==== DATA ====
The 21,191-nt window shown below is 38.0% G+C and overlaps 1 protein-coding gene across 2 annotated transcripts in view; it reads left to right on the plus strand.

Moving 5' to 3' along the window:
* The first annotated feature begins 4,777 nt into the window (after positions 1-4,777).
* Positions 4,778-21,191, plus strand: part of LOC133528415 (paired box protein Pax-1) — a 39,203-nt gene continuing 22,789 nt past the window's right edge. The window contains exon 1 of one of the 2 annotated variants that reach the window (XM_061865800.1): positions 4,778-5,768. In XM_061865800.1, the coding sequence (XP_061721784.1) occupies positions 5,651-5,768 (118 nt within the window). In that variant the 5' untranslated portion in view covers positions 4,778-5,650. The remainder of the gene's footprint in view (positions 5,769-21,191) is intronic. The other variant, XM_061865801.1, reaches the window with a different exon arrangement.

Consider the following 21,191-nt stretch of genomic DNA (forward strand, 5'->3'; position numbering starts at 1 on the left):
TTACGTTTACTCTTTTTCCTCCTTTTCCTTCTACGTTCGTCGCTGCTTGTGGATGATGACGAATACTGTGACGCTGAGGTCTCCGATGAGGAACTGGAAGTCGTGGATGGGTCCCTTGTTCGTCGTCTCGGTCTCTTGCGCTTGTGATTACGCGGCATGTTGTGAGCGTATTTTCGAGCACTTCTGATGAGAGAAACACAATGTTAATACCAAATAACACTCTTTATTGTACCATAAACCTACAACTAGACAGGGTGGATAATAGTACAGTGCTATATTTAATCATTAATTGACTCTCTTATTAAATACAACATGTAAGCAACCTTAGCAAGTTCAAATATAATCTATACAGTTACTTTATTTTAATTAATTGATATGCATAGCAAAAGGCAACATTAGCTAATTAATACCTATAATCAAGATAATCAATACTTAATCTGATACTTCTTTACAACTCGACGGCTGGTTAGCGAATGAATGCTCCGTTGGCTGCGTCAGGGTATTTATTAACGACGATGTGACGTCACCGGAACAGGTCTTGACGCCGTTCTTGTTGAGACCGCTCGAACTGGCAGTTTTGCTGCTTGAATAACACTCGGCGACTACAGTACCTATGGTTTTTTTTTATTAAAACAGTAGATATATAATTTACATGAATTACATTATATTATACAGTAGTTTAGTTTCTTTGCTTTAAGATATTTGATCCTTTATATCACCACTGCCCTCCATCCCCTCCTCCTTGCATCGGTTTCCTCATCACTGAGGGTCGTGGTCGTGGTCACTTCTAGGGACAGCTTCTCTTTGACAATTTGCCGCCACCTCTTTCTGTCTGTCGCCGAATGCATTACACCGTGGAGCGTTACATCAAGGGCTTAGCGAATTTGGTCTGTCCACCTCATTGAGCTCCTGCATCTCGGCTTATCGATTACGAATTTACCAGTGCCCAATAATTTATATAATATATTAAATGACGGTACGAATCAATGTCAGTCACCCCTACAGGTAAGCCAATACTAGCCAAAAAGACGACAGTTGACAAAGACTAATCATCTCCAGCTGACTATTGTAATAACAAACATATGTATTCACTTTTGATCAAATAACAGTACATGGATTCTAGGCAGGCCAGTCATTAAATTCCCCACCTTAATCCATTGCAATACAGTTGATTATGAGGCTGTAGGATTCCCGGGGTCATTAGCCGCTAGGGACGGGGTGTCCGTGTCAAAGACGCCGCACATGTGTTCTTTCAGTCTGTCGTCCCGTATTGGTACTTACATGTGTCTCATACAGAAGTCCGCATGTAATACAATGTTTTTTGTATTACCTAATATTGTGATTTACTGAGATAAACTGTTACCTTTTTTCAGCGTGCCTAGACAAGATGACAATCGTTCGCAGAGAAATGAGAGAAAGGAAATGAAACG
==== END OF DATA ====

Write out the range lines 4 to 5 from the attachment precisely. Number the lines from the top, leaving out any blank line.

* Positions 4,778-21,191, plus strand: part of LOC133528415 (paired box protein Pax-1) — a 39,203-nt gene continuing 22,789 nt past the window's right edge. The window contains exon 1 of one of the 2 annotated variants that reach the window (XM_061865800.1): positions 4,778-5,768. In XM_061865800.1, the coding sequence (XP_061721784.1) occupies positions 5,651-5,768 (118 nt within the window). In that variant the 5' untranslated portion in view covers positions 4,778-5,650. The remainder of the gene's footprint in view (positions 5,769-21,191) is intronic. The other variant, XM_061865801.1, reaches the window with a different exon arrangement.

Consider the following 21,191-nt stretch of genomic DNA (forward strand, 5'->3'; position numbering starts at 1 on the left):